• The Senate bill includes money for an insurer stabilization fund, about $15 billion per year to stabilize the markets. States could apply for funds to help ease the transition in the insurance markets. Presumably, Alaska would get a decent chunk of this money because its rates look to change the most.

Murkowski was in the dark, still opposes defunding Planned Parenthood

Just as Republican U.S. Senators were heading into a briefing with leadership to get a briefing on the health care bill released this morning, Alaska’s U.S. Sen. Lisa Murkowski had some choice words for D.C. reporters.

Murkowski, who’s slammed the secrecy of the process, said she had still yet to see anything inside the bill, but noted that people outside of elected office seemed to know plenty.

“I am not a reporter, and I am not a lobbyist,” she told Haley Byrd of The Independent Journal Review. “So I’ve seen nothing.”

Since these exchanges, details have emerged on the bill and it appears to be at conflict with positions staked out by Murkowski.

What is clear is the Senate bill intends to defund Planned Parenthood for one year. Murkowski said this is a no-go for her. She told the Alaska Legislature earlier this year that defunding Planned Parenthood had no place in the ACA repeal. Reporters, who have been chasing Murkowski around this morning, asked her about it.

Later in the day, Murkowski released a pretty bland statement on the bill. She’s gotta crunch the numbers before making a decision.

Now we have the full text of the Senate’s bill, I will do my due diligence and thoroughly review it. I will be working closely with the state over the next several days to analyze the text and crunch the numbers. It’s no secret that healthcare needs to be reformed, but it needs to be done right. So know that I remain committed to ensuring that all Alaskans have access to affordable, quality healthcare and will vet this bill through that lens.

Sullivan: “I will not vote for a bill that will make things worse for Alaskans.”

U.S. Sen. Dan Sullivan is often left out of the health care debate, assumed to be a shoo-in GOP vote, released a video statement laying out his positions on Wednesday. In it he said he won’t vote for a bill that “makes things worse for Alaskans.” Sullivan, however, is operating on the belief that Obamacare is a disaster for Alaska so the metrics to judge the new bill are a little fuzzy. Though the criticism is true: Insurance premiums have gone up by more than 200 percent and reduced the individual marketplace to one provider since it was passed.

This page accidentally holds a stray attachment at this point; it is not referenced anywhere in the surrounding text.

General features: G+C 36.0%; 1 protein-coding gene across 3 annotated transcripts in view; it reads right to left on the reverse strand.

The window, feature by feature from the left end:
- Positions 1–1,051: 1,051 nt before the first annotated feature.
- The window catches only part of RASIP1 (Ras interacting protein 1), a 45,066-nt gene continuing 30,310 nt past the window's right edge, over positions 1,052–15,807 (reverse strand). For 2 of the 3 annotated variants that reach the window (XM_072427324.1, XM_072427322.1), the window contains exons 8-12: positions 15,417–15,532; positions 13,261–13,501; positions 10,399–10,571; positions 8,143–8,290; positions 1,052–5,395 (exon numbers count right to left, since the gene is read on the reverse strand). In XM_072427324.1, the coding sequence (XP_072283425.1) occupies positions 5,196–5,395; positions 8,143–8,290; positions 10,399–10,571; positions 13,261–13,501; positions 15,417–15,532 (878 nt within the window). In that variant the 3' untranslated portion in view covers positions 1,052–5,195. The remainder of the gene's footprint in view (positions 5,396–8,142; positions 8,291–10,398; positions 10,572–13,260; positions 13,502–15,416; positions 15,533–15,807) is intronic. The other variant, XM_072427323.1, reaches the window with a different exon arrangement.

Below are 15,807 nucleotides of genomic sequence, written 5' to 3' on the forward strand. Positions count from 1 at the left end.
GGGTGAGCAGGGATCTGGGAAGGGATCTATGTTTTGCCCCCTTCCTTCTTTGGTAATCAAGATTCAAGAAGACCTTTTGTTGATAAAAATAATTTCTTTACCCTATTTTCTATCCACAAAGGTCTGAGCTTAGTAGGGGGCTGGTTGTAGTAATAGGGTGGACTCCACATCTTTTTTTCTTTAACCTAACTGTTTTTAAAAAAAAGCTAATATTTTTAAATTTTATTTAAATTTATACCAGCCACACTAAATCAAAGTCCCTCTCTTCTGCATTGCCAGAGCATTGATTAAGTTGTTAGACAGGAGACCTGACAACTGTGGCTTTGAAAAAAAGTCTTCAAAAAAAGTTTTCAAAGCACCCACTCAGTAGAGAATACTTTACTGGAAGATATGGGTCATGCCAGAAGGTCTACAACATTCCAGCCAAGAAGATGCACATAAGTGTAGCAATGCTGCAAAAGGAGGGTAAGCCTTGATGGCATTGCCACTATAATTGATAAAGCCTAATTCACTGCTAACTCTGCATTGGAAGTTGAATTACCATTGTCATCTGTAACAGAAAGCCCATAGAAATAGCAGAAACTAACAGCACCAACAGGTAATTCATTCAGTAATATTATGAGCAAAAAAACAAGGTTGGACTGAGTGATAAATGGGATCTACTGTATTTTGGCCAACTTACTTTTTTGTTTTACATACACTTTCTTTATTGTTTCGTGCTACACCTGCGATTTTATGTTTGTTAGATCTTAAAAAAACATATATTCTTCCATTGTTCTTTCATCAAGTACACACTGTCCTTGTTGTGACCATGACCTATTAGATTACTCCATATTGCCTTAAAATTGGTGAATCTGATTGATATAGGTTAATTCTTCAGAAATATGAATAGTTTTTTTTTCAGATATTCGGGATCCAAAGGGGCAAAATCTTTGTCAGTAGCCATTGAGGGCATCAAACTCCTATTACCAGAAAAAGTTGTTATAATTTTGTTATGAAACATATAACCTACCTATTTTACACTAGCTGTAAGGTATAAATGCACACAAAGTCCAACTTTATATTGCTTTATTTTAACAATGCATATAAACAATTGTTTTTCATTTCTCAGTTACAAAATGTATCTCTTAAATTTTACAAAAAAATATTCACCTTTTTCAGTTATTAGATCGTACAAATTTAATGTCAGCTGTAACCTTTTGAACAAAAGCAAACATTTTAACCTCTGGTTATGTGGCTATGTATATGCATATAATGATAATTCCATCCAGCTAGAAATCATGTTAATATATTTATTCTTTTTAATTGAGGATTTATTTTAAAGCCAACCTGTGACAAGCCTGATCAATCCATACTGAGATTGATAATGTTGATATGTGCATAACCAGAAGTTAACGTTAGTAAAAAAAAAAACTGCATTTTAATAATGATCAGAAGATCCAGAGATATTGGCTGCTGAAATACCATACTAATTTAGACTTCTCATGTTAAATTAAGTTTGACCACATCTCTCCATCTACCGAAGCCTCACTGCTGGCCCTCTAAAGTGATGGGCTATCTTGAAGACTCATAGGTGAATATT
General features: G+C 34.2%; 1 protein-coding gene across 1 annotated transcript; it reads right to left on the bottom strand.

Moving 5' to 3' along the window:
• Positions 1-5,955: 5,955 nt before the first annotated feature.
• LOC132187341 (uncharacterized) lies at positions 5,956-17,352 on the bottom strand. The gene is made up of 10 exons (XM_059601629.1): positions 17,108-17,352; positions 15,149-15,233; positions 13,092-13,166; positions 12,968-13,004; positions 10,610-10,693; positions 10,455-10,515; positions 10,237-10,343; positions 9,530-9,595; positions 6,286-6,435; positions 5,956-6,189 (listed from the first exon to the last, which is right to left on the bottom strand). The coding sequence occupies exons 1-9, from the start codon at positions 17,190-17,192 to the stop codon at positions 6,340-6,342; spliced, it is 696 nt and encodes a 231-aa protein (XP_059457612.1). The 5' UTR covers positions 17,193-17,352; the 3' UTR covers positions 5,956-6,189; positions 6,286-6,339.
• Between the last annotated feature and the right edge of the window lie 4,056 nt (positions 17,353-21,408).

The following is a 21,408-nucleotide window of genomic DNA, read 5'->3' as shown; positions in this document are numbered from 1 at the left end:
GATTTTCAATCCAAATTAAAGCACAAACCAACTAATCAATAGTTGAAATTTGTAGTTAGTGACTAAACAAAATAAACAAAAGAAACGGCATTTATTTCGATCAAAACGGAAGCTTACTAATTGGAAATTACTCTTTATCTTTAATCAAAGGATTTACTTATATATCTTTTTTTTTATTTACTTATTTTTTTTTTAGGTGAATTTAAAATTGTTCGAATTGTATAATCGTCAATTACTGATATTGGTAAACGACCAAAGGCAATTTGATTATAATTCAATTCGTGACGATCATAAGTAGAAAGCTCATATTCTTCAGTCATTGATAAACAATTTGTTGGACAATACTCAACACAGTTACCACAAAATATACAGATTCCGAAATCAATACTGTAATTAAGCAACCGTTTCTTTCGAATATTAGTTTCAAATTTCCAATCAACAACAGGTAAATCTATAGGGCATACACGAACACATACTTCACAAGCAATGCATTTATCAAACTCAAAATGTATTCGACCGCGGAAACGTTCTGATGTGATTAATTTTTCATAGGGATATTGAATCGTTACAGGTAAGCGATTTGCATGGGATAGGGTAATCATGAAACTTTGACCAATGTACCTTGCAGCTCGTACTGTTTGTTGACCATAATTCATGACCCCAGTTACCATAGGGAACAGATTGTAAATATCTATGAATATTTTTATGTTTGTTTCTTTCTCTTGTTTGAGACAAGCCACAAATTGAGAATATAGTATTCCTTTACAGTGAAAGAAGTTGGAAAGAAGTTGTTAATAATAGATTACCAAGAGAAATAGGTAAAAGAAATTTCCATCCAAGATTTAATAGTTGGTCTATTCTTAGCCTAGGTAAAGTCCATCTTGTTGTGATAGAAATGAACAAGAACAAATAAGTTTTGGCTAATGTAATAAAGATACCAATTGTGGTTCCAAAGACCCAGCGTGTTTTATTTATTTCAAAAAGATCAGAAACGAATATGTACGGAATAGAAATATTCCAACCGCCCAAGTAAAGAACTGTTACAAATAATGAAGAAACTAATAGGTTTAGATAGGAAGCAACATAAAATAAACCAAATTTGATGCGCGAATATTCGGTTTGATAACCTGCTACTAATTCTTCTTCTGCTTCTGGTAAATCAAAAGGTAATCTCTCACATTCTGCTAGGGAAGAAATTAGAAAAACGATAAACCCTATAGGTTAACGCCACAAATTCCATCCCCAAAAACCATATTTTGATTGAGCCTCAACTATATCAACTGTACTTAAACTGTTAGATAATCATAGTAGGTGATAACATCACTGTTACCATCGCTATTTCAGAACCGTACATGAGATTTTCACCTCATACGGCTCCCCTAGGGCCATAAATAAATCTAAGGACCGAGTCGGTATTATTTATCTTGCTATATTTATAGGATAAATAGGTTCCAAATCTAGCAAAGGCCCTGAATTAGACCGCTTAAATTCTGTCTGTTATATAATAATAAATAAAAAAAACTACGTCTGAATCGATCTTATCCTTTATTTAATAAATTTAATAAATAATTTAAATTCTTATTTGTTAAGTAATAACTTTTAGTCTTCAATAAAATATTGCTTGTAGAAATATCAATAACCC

Still, it’s a strong statement that can likely bring him and Murkowski to the bargaining table as the Senate can’t afford to lose both their votes. Whether or not it can be leveraged into some change or exemption for the 49th state is yet to be seen. The legislation contains pots of money that could be used to offset some of the biggest impacts to Alaska surrounding hikes in the individual insurance marketplace.

His main goals, as outlined in another statement, include “stabilizing the Alaska insurance market, reversing the trend of dramatically increasing costs, and providing a sustainable and equitable path forward for Medicaid.”

Walker weighs in

Alaska Gov. Bill Walker, an independent, released a statement concerned about the Senate health care bill in short order this morning. His chief concern is how the bill doesn’t take into account Alaska’s high health care costs.

He’s likely particularly concerned about the Senate proposal to transform Medicaid into not-great-for-Alaska systems in 2020. According to the analysis by PBS, “Starting in 2020, under the Senate bill, states must choose between accepting one large, capped, block grant or accepting a predetermined amount of funding per recipient.”

Walker told Congress that neither system would work for Alaska, with its highest-in-the-country health care costs.

“My team and I are analyzing the newly-released discussion draft of the Senate Republican health care bill,” he said in a statement. “Given the population size, vastness, and remote location of Alaska, I am deeply concerned about the potential effects of a one-size-fits-all approach. However, I am confident that Senators Lisa Murkowski and Dan Sullivan will do all they can to fight to protect Alaskans and our unique health care needs. My team and I will continue to work closely with members of our Congressional delegation to ensure Alaska’s voice is well-represented in upcoming negotiations.”

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2 Comments on "What the GOP health care plan means for Alaska and senators Murkowski and Sullivan"

  1. citizenlobbyist | June 23, 2017 at 6:50 am | Reply

    This Washington Post article takes issue with Sullivan’s which are the same as Trump’s claims about the ACA’s effect on premiums.Math is hard for some but the party line is easy